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Winners and losers from the Nuggets' preseason

Harrison Wind Avatar
October 14, 2018


The preseason is over. Denver went 4-1 in preseason play with wins over the Lakers (twice), Perth Wildcats, and Bulls. The Nuggets’ one loss came against the Clippers and you guessed it, Boban Marjanovic.

Before we turn out attention to the regular season and Denver’s opener Oct. 17 against the Clippers, here are some winners and losers from the last few weeks.


Michael Malone

Getting his starters on the same page and establishing a pecking order off Denver’s bench were two of Malone’s goals entering training camp. Both of those were accomplished. But more importantly, Malone exited the preseason with his roster healthy and fully intact — the top priority of any coach, especially one entering a season with such high expectations. Like any team, Denver endured its fair share of minor bumps and bruises along the way. Nikola Jokic jammed finger prior to training camp and it still bothered him at times throughout the preseason. Jamal Murray’s ankle, which was also a pre-training camp injury, gave him trouble in the Nuggets’ first few preseason games. However, it doesn’t look like those injuries will carry over to the regular season. Malone enters the year with 17 healthy players at his disposal.

Nuggets’ bench mob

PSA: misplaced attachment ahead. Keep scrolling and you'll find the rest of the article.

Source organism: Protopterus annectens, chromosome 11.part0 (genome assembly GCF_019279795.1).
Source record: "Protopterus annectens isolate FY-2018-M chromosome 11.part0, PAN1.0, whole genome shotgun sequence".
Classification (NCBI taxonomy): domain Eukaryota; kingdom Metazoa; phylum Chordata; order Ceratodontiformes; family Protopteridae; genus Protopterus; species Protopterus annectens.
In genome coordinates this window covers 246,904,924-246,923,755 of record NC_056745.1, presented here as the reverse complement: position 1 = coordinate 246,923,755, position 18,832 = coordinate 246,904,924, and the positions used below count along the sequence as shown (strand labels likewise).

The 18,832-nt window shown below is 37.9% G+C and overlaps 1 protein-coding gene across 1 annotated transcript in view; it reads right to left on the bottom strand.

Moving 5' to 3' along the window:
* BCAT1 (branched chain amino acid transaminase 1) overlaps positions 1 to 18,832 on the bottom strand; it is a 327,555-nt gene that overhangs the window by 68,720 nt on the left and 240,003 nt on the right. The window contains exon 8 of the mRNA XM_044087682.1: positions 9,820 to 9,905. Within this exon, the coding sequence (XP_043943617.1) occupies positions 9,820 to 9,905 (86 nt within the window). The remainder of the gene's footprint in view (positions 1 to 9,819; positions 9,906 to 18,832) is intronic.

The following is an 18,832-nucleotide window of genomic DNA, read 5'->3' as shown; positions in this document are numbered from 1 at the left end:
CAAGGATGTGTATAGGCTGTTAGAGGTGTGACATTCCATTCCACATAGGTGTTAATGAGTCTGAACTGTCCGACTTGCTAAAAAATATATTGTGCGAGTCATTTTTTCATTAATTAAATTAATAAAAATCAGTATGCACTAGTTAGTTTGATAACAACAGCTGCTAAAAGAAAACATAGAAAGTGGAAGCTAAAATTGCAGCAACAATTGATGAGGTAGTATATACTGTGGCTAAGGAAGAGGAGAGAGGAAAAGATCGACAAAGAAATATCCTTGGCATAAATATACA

There were major question marks surrounding the Nuggets’ bench this offseason, specifically at point guard and on the wing. But Denver proved over the five-game preseason slate that its second five should be able to hold their own when Nikola Jokic and Co. rest. Isaiah Thomas is still rehabbing from hip surgery and doesn’t appear to be close to returning. That’s quite alright considering reserve point guard Monte Morris hasn’t let the Nuggets’ second unit miss a beat. Morris handed out 25 assists to just nine turnovers in the preseason and commanded his group with the moxie of a 15-year veteran. Mason Plumlee also enjoyed a standout preseason and looks more athletic after offseason surgery to repair a core muscle injury. Plumlee shot 25-37 (68 percent) from the field across five games and 12 of his 25 field goals were dunks. Behind Jokic, Plumlee gives the Nuggets arguably the best depth at center in the league. Joined by Trey Lyles, Malik Beasley, Juancho Hernangomez and Torrey Craig off the bench, Denver brings a deep 10 or 11-man rotation into the regular season.

Trey Lyles

The hype Lyles generated throughout training camp was backed up by a strong preseason where the 6-foot-10 forward established himself as the focal point of Denver’s second unit. The Nuggets ran their offense through Lyles when their starters went to the bench and he responded by averaging 12.2 points, 7.4 rebounds and 3.4 assists in just 23.6 minutes per game. It wasn’t just his scoring either. For the first time in his Nuggets tenure, Lyles put his playmaking ability on display. The 22-year-old registered four or more assists on three separate occasions this preseason after only hitting that mark three times in 73 games last year. Lyles will command at least 20 minutes per game off the bench alongside both Jokic and Plumlee.